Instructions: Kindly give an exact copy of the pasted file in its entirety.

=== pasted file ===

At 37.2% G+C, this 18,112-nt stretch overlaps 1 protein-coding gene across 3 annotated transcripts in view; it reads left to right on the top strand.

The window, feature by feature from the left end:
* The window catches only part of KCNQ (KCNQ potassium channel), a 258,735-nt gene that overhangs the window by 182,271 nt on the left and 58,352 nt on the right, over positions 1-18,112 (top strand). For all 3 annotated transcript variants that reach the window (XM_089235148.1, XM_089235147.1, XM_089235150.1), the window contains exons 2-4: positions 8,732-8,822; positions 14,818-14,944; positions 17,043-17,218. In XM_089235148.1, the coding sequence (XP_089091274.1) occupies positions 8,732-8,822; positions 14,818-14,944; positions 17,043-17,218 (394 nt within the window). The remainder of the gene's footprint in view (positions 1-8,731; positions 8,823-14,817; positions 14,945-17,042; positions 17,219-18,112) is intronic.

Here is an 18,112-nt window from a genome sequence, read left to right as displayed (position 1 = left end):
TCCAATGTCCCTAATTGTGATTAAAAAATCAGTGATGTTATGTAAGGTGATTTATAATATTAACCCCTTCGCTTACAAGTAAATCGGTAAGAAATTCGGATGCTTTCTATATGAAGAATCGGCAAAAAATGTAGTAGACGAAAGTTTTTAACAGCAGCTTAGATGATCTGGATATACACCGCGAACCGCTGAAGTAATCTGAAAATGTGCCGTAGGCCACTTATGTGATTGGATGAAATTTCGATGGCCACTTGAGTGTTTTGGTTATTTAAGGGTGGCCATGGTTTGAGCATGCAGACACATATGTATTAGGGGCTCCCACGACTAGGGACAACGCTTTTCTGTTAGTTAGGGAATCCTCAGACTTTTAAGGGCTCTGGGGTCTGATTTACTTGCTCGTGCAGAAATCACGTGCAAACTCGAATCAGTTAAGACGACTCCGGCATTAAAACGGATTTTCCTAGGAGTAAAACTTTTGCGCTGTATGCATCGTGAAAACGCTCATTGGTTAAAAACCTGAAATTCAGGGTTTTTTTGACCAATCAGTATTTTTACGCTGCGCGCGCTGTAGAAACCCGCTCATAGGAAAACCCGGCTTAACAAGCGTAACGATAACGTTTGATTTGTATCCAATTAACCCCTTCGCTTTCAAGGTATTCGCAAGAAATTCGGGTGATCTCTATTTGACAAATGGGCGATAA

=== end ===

At 37.2% G+C, this 18,112-nt stretch overlaps 1 protein-coding gene across 3 annotated transcripts in view; it reads left to right on the top strand.

The window, feature by feature from the left end:
* The window catches only part of KCNQ (KCNQ potassium channel), a 258,735-nt gene that overhangs the window by 182,271 nt on the left and 58,352 nt on the right, over positions 1-18,112 (top strand). For all 3 annotated transcript variants that reach the window (XM_089235148.1, XM_089235147.1, XM_089235150.1), the window contains exons 2-4: positions 8,732-8,822; positions 14,818-14,944; positions 17,043-17,218. In XM_089235148.1, the coding sequence (XP_089091274.1) occupies positions 8,732-8,822; positions 14,818-14,944; positions 17,043-17,218 (394 nt within the window). The remainder of the gene's footprint in view (positions 1-8,731; positions 8,823-14,817; positions 14,945-17,042; positions 17,219-18,112) is intronic.

Here is an 18,112-nt window from a genome sequence, read left to right as displayed (position 1 = left end):
TCCAATGTCCCTAATTGTGATTAAAAAATCAGTGATGTTATGTAAGGTGATTTATAATATTAACCCCTTCGCTTACAAGTAAATCGGTAAGAAATTCGGATGCTTTCTATATGAAGAATCGGCAAAAAATGTAGTAGACGAAAGTTTTTAACAGCAGCTTAGATGATCTGGATATACACCGCGAACCGCTGAAGTAATCTGAAAATGTGCCGTAGGCCACTTATGTGATTGGATGAAATTTCGATGGCCACTTGAGTGTTTTGGTTATTTAAGGGTGGCCATGGTTTGAGCATGCAGACACATATGTATTAGGGGCTCCCACGACTAGGGACAACGCTTTTCTGTTAGTTAGGGAATCCTCAGACTTTTAAGGGCTCTGGGGTCTGATTTACTTGCTCGTGCAGAAATCACGTGCAAACTCGAATCAGTTAAGACGACTCCGGCATTAAAACGGATTTTCCTAGGAGTAAAACTTTTGCGCTGTATGCATCGTGAAAACGCTCATTGGTTAAAAACCTGAAATTCAGGGTTTTTTTGACCAATCAGTATTTTTACGCTGCGCGCGCTGTAGAAACCCGCTCATAGGAAAACCCGGCTTAACAAGCGTAACGATAACGTTTGATTTGTATCCAATTAACCCCTTCGCTTTCAAGGTATTCGCAAGAAATTCGGGTGATCTCTATTTGACAAATGGGCGATAA